This article challenges the view that it is always better to hold decision makers accountable for their decision process rather than their decision outcomes. In three multiple-cue judgment studies, the authors show that process accountability, relative to outcome accountability, consistently improves judgment quality in relatively simple elemental tasks. However, this performance advantage of process accountability does not generalize to more complex configural tasks. This is because process accountability improves an analytical process based on cue abstraction, while it does not change a holistic process based on exemplar memory. Cue abstraction is only effective in elemental tasks (in which outcomes are a linear additive combination of cues) but not in configural tasks (in which outcomes depend on interactions between the cues). In addition, Studies 2 and 3 show that the extent to which process and outcome accountability affect judgment quality depends on individual differences in analytical intelligence and rational thinking style.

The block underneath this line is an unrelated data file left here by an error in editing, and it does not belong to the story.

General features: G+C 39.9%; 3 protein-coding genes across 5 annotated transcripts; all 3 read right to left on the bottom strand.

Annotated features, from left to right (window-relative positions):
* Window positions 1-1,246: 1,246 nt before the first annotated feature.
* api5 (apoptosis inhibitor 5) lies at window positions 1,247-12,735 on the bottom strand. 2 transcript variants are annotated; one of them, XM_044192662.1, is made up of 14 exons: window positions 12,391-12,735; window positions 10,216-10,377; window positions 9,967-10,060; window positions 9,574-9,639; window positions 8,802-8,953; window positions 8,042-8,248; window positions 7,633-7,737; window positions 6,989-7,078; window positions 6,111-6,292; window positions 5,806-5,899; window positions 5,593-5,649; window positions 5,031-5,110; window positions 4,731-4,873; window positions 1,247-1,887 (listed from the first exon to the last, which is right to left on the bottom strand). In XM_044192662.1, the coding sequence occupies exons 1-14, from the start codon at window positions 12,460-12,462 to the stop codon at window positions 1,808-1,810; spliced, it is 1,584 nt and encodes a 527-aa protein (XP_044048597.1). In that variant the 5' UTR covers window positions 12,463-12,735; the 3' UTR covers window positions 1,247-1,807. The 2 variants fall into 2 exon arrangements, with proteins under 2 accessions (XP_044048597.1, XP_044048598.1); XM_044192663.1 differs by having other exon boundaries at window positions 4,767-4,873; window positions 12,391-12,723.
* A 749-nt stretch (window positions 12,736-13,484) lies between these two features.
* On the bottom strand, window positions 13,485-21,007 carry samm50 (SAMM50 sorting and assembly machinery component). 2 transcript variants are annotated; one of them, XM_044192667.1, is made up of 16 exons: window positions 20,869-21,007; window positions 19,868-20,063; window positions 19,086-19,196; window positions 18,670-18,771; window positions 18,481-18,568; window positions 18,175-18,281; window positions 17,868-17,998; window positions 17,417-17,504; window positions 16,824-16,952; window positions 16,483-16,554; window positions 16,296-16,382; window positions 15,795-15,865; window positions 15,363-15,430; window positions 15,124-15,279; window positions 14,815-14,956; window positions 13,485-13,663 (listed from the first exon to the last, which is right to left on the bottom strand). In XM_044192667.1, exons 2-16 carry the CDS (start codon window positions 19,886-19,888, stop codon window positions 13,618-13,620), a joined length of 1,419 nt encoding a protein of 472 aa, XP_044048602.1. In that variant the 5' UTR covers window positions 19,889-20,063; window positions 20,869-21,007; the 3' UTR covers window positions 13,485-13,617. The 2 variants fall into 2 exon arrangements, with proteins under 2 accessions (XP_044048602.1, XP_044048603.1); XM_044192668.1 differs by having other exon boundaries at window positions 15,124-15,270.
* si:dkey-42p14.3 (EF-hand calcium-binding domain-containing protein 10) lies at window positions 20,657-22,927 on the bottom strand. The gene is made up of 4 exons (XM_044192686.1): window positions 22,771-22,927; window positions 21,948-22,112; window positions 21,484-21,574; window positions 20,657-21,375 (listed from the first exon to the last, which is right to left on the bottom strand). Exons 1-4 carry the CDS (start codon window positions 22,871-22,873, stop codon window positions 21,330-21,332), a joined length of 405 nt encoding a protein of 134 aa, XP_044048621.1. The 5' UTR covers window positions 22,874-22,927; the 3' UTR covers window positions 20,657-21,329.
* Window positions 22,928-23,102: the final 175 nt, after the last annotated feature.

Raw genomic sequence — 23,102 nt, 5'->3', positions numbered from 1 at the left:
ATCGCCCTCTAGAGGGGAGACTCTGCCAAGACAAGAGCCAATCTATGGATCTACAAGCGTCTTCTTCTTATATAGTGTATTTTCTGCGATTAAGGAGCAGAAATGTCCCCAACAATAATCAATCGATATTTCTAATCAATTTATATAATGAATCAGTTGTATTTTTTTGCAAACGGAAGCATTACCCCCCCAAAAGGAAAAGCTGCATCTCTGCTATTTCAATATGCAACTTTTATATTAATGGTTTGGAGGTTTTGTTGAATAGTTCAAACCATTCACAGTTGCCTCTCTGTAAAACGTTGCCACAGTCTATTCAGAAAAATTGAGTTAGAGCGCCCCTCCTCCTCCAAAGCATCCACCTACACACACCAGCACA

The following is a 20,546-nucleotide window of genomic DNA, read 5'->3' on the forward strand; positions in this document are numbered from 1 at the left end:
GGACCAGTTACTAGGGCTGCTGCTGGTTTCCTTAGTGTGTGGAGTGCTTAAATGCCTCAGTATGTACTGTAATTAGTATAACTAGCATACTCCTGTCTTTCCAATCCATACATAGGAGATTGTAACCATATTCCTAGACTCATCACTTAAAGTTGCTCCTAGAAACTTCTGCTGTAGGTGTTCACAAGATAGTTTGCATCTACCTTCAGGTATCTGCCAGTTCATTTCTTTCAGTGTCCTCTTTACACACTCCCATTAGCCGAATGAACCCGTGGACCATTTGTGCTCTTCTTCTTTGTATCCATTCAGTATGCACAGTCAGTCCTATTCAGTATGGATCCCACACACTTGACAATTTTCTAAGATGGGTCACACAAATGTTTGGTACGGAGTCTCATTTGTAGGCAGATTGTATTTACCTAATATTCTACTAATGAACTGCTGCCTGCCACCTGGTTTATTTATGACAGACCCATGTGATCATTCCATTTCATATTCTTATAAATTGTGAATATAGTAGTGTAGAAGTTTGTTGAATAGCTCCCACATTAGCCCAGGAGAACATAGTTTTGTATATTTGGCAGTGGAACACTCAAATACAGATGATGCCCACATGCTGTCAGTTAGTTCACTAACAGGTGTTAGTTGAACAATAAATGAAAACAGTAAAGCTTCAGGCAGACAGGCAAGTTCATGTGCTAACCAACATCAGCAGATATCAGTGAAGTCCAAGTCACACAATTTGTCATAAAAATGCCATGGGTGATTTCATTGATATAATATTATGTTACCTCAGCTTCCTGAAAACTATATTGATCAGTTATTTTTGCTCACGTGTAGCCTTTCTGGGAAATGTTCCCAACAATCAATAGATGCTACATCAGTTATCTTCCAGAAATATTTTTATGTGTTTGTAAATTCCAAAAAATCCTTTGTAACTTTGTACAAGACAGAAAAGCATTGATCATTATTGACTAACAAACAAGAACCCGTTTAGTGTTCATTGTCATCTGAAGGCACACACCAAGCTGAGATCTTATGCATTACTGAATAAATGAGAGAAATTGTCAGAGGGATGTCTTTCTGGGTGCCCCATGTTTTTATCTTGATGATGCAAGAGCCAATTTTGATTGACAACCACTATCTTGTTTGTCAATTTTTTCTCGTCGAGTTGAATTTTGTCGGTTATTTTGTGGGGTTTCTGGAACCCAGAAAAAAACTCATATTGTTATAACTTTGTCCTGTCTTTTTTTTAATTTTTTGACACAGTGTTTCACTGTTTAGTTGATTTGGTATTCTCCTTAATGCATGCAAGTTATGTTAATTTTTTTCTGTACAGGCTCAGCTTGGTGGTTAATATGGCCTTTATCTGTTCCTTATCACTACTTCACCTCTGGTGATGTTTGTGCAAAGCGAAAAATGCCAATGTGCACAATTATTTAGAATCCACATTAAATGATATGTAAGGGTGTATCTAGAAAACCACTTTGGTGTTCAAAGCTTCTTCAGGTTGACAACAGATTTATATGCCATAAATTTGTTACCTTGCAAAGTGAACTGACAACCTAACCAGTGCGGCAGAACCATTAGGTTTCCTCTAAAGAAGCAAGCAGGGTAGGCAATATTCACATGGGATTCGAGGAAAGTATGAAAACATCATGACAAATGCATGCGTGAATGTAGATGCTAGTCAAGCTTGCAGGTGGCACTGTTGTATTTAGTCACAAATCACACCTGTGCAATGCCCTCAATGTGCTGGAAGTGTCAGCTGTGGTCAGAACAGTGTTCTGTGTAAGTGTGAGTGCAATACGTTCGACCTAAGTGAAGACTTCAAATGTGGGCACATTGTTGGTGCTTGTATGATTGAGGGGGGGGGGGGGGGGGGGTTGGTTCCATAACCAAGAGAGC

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Keywords Raven matrices, analytical intelligence, cue abstraction, dual-process models, epistemic motivation, exemplar memory, multiple-cue judgment, outcome accountability, process accountbility, rational–experiential inventory
Persistent URL dx.doi.org/10.1016/j.obhdp.2011.02.003, hdl.handle.net/1765/23499
Citation
de Langhe, B, van Osselaer, S.M.J, & Wierenga, B. (2011). The effects of process and outcome accountability on judgment process and performance. Organizational Behavior and Human Decision Processes, 115(2), 238–252. doi:10.1016/j.obhdp.2011.02.003